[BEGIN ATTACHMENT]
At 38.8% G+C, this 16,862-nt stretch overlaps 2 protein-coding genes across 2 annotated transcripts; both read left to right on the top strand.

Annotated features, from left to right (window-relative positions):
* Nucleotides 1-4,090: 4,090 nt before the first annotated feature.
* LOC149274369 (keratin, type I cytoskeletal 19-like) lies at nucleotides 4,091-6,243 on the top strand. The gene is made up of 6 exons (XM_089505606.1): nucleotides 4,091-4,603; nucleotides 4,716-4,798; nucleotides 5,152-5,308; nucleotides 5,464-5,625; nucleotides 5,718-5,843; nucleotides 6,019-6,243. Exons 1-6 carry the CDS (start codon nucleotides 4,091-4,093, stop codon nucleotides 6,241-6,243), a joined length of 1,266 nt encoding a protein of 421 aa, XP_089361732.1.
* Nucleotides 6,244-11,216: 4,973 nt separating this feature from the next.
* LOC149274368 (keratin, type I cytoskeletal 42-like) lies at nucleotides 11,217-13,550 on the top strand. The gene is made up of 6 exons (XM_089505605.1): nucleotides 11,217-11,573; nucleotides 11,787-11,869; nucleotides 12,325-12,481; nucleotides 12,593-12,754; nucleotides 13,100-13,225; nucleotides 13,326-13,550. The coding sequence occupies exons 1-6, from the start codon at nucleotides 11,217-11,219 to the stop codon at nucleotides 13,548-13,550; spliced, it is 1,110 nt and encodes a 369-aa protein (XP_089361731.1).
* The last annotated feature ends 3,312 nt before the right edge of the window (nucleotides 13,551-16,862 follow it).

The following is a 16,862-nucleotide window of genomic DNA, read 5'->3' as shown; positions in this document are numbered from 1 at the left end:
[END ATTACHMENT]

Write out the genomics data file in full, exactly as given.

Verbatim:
At 38.8% G+C, this 16,862-nt stretch overlaps 2 protein-coding genes across 2 annotated transcripts; both read left to right on the top strand.

Annotated features, from left to right (window-relative positions):
* Nucleotides 1-4,090: 4,090 nt before the first annotated feature.
* LOC149274369 (keratin, type I cytoskeletal 19-like) lies at nucleotides 4,091-6,243 on the top strand. The gene is made up of 6 exons (XM_089505606.1): nucleotides 4,091-4,603; nucleotides 4,716-4,798; nucleotides 5,152-5,308; nucleotides 5,464-5,625; nucleotides 5,718-5,843; nucleotides 6,019-6,243. Exons 1-6 carry the CDS (start codon nucleotides 4,091-4,093, stop codon nucleotides 6,241-6,243), a joined length of 1,266 nt encoding a protein of 421 aa, XP_089361732.1.
* Nucleotides 6,244-11,216: 4,973 nt separating this feature from the next.
* LOC149274368 (keratin, type I cytoskeletal 42-like) lies at nucleotides 11,217-13,550 on the top strand. The gene is made up of 6 exons (XM_089505605.1): nucleotides 11,217-11,573; nucleotides 11,787-11,869; nucleotides 12,325-12,481; nucleotides 12,593-12,754; nucleotides 13,100-13,225; nucleotides 13,326-13,550. The coding sequence occupies exons 1-6, from the start codon at nucleotides 11,217-11,219 to the stop codon at nucleotides 13,548-13,550; spliced, it is 1,110 nt and encodes a 369-aa protein (XP_089361731.1).
* The last annotated feature ends 3,312 nt before the right edge of the window (nucleotides 13,551-16,862 follow it).

The following is a 16,862-nucleotide window of genomic DNA, read 5'->3' as shown; positions in this document are numbered from 1 at the left end: